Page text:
Scarlett’s Choice

Rhys Fehrenbacher from They

Scarlett’s Choice

In July 2018, Hollywood star, Scarlett Johansson announced she would not appear in the film Rub and Tug.

This film was to be a dramatic biopic recounting the life of Dante ‘Tex’ Gill, a transgender man and underworld figure in 1970s Pittsburgh. Johansson’s casting as Gill and her later withdrawal from the project following pressure from the transgender community has re-ignited the ongoing discussion about whether it is acceptable for cisgender actors to appear in transgender roles.

Hollywood cinema has an unfortunate track record of excluding minority groups from accessing its vast influence as a medium for cultural representation. The transgender community is no exception, with mainstream cinema often mishandling the telling of transgender stories.

On the rare occasions that transgender characters do appear in mainstream film, they are often presented in ways that do not foster understanding and acceptance. It has been common practice for transgender people to be portrayed as villains, victims, or objects of ridicule. Critically lauded films such as Boys Don’t Cry, The Dallas Buyer’s Club and The Danish Girl, although well intentioned, have also faced criticism for reinforcing the stereotype of transgender people as victims.

This would be less of a concern if, conversely, transgender actors were given the opportunity to appear in cisgender roles.

Scarlett Johansson’s casting in Rub and Tug provides another reminder that cisgender actors continue to be hired to play transgender characters. This would be less of a concern if, conversely, transgender actors were given the opportunity to appear in cisgender roles. As this rarely occurs, it is reasonable for transgender performers to campaign to play the few suitable parts available to them.

An argument often presented in defence of these casting decisions is that there are no transgender actors with the box-office clout needed to ‘carry’ large-scale Hollywood movies. This rationale leaves transgender actors in a frustrating Catch-22 situation. It may be correct that currently there are not enough transgender actors to headline films, but the status-quo is unlikely to change if cisgender actors continue to be offered transgender roles. A basic solution would be for Hollywood studios to cast transgender actors in roles they can play with the wisdom of their life experience.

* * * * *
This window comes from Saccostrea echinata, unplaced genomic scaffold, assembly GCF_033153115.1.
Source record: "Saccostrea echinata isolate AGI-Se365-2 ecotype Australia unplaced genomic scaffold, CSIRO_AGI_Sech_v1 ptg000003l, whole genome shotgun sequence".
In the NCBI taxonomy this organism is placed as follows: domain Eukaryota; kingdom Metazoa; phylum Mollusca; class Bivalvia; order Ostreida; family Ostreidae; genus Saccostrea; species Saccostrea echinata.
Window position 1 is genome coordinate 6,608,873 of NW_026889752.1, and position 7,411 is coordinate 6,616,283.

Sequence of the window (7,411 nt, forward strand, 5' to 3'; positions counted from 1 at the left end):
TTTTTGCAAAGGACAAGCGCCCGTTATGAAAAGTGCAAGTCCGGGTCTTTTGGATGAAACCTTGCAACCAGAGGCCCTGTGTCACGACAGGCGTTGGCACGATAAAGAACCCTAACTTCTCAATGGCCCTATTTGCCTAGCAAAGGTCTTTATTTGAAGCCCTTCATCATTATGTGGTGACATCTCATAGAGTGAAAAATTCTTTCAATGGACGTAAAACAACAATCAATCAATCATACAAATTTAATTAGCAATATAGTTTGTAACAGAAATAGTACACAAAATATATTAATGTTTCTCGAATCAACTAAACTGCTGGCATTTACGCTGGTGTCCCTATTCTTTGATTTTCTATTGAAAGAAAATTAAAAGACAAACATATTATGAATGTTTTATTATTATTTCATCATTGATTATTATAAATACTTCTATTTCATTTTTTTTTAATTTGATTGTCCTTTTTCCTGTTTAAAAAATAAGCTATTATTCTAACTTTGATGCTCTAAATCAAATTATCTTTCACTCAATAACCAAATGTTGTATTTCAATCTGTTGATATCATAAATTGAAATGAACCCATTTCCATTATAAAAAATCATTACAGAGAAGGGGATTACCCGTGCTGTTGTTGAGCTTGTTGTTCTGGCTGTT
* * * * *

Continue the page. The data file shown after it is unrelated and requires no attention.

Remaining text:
Another criticism of casting cisgender actors in transgender roles is that it is tacit acknowledgement that transgender life is merely a game of ‘dress-ups’. The falsehood that transgender people are merely ‘in disguise’ can place them at risk of violence, discrimination and social isolation. A transgender person is not play-acting. For them, there is no ability to remove an actor’s costume and be ‘normal’ again. In accepting transgender roles, cisgender actors should carefully consider whether they are perpetuating this harmful stereotype.

In justifying the casting of cis gender actors in transgender roles, it is argued that it is an actor’s job to inhabit the life of a person different from their own, and that actors should be able to play any role if they are sufficiently skilled in their craft. In theory this is true. However, there is a significant difference between playing a role and playing an identity. A major benefit of hiring transgender actors to portray their own life situations is that they do not have to play ‘transgender’, they only need to play the character. This will result in authentic and compelling performances.

Reducing transgender people on-screen to their ‘trans-ness’ deprives this community of the opportunity to share their hopes and previous struggles. Given Hollywood’s history of excluding minority narratives, transgender people within the film industry should strive to self-produce and perform in entertaining and innovative projects. Through thoughtful screen representation, the lives of transgender people can be positively impacted. Most importantly, transgender audiences will be able to join the rest of society in seeing their lives truthfully reflected on screen.

Written for Queer Screen by David Blanco

Main image: Rhys Fehrenbacher from They, from MGFF18.

Interested in transgender stories? You might like to come along to Bixa Travesty, an intoxicating, pulsating and politicised documentary centred on performance artist and inspiring transwoman, Linn da Quebrada. Linn’s provocative work explores gender, the body and what it means to be a queer woman of colour in Brazil.